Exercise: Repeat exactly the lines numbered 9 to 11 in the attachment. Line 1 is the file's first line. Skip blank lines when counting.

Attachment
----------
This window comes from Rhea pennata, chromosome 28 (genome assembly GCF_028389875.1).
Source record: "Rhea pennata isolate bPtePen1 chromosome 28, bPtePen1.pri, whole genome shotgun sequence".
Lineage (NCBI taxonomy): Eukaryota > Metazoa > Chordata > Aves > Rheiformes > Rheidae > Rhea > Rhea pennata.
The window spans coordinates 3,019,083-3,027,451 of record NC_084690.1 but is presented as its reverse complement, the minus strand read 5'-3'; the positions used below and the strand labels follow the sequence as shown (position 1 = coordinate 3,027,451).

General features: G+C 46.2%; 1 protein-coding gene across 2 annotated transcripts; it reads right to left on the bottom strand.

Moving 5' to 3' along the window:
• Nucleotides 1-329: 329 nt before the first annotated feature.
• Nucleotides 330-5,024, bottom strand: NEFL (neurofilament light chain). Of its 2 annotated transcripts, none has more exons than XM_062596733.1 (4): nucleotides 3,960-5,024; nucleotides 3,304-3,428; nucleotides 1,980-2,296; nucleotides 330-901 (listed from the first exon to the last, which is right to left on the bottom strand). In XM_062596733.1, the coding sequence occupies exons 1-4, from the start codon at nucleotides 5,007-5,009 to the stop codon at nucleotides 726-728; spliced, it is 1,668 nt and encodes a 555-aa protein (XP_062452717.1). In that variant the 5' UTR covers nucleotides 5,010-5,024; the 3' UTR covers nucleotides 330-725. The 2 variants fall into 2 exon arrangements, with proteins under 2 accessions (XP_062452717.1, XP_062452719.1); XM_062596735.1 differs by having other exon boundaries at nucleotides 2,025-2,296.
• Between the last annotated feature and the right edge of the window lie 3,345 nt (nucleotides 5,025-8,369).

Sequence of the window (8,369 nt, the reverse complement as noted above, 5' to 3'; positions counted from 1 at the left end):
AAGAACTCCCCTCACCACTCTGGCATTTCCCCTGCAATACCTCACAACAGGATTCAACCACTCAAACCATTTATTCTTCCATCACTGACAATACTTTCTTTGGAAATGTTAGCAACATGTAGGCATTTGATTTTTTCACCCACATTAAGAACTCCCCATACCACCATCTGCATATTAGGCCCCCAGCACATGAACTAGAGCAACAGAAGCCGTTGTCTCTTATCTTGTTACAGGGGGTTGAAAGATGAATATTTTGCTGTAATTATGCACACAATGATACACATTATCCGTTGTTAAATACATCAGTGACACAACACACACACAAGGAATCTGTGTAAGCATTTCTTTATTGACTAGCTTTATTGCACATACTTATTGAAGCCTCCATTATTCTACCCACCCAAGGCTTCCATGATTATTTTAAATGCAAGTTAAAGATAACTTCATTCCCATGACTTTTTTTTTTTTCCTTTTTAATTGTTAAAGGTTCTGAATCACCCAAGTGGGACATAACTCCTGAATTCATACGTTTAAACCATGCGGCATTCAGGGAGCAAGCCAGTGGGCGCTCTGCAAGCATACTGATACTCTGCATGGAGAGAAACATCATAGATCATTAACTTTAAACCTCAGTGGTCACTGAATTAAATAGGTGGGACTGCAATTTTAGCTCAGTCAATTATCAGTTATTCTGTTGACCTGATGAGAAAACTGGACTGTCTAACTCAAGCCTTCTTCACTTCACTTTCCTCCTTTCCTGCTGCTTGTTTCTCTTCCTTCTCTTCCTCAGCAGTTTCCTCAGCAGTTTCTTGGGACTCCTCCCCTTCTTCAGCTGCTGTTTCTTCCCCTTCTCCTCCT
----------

• Between the last annotated feature and the right edge of the window lie 3,345 nt (nucleotides 5,025-8,369).

Sequence of the window (8,369 nt, the reverse complement as noted above, 5' to 3'; positions counted from 1 at the left end):
AAGAACTCCCCTCACCACTCTGGCATTTCCCCTGCAATACCTCACAACAGGATTCAACCACTCAAACCATTTATTCTTCCATCACTGACAATACTTTCTTTGGAAATGTTAGCAACATGTAGGCATTTGATTTTTTCACCCACATTAAGAACTCCCCATACCACCATCTGCATATTAGGCCCCCAGCACATGAACTAGAGCAACAGAAGCCGTTGTCTCTTATCTTGTTACAGGGGGTTGAAAGATGAATATTTTGCTGTAATTATGCACACAATGATACACATTATCCGTTGTTAAATACATCAGTGACACAACACACACACAAGGAATCTGTGTAAGCATTTCTTTATTGACTAGCTTTATTGCACATACTTATTGAAGCCTCCATTATTCTACCCACCCAAGGCTTCCATGATTATTTTAAATGCAAGTTAAAGATAACTTCATTCCCATGACTTTTTTTTTTTTCCTTTTTAATTGTTAAAGGTTCTGAATCACCCAAGTGGGACATAACTCCTGAATTCATACGTTTAAACCATGCGGCATTCAGGGAGCAAGCCAGTGGGCGCTCTGCAAGCATACTGATACTCTGCATGGAGAGAAACATCATAGATCATTAACTTTAAACCTCAGTGGTCACTGAATTAAATAGGTGGGACTGCAATTTTAGCTCAGTCAATTATCAGTTATTCTGTTGACCTGATGAGAAAACTGGACTGTCTAACTCAAGCCTTCTTCACTTCACTTTCCTCCTTTCCTGCTGCTTGTTTCTCTTCCTTCTCTTCCTCAGCAGTTTCCTCAGCAGTTTCTTGGGACTCCTCCCCTTCTTCAGCTGCTGTTTCTTCCCCTTCTCCTCCT